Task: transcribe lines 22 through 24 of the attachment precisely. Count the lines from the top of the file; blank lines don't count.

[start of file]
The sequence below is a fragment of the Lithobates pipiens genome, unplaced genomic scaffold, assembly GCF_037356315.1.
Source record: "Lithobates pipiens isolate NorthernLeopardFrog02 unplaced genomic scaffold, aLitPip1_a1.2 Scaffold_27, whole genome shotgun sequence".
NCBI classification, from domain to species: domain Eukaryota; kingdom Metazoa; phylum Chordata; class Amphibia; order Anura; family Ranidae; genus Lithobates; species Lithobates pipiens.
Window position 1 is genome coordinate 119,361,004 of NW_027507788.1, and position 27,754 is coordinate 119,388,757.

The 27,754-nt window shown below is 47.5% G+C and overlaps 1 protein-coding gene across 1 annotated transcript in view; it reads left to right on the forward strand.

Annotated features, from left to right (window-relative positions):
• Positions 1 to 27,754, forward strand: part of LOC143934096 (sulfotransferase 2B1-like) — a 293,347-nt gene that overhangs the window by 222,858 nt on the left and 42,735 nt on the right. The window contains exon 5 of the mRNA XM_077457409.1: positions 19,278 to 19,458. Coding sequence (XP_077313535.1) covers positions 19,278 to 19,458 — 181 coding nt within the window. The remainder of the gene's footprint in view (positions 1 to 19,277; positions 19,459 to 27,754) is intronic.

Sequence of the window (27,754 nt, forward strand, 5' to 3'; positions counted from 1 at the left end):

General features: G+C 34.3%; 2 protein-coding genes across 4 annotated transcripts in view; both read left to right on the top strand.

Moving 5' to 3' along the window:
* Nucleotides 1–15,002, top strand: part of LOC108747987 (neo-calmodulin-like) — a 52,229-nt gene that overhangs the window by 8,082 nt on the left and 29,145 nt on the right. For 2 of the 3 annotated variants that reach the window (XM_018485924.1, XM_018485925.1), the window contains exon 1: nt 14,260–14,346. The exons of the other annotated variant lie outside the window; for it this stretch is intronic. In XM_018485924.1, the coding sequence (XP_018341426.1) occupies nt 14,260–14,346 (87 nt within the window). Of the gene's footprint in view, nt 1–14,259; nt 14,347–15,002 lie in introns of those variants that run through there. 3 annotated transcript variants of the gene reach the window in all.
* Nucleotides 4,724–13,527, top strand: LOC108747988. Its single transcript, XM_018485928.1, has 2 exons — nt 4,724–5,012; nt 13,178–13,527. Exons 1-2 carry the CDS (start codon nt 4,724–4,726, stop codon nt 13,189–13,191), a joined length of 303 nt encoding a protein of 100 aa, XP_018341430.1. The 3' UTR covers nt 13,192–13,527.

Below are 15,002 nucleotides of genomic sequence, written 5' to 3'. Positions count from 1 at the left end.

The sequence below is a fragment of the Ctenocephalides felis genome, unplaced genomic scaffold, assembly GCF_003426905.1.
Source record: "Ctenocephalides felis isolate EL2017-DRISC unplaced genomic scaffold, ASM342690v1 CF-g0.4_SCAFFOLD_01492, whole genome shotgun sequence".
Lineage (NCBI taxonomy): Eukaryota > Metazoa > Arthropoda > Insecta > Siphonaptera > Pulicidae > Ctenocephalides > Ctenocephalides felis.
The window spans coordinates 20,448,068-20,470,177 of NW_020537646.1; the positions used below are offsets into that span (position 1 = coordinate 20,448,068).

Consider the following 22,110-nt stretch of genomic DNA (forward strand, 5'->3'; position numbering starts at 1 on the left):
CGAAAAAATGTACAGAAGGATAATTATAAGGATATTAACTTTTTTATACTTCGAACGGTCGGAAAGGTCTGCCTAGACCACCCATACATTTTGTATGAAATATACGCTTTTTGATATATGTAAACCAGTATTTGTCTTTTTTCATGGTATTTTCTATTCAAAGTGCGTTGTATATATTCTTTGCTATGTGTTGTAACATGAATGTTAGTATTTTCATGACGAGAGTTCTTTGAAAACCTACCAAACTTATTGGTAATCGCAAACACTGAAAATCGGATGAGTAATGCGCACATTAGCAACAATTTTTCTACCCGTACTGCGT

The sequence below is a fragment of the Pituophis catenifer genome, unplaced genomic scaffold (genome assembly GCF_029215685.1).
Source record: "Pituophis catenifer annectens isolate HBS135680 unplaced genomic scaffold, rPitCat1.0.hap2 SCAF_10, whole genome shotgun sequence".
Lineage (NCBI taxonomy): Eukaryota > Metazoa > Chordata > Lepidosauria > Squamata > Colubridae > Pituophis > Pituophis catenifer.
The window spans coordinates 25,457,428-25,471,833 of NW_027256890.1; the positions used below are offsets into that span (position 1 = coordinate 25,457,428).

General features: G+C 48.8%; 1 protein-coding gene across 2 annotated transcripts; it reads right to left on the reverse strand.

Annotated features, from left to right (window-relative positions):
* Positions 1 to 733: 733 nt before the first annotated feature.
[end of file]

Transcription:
Lineage (NCBI taxonomy): Eukaryota > Metazoa > Chordata > Lepidosauria > Squamata > Colubridae > Pituophis > Pituophis catenifer.
The window spans coordinates 25,457,428-25,471,833 of NW_027256890.1; the positions used below are offsets into that span (position 1 = coordinate 25,457,428).

General features: G+C 48.8%; 1 protein-coding gene across 2 annotated transcripts; it reads right to left on the reverse strand.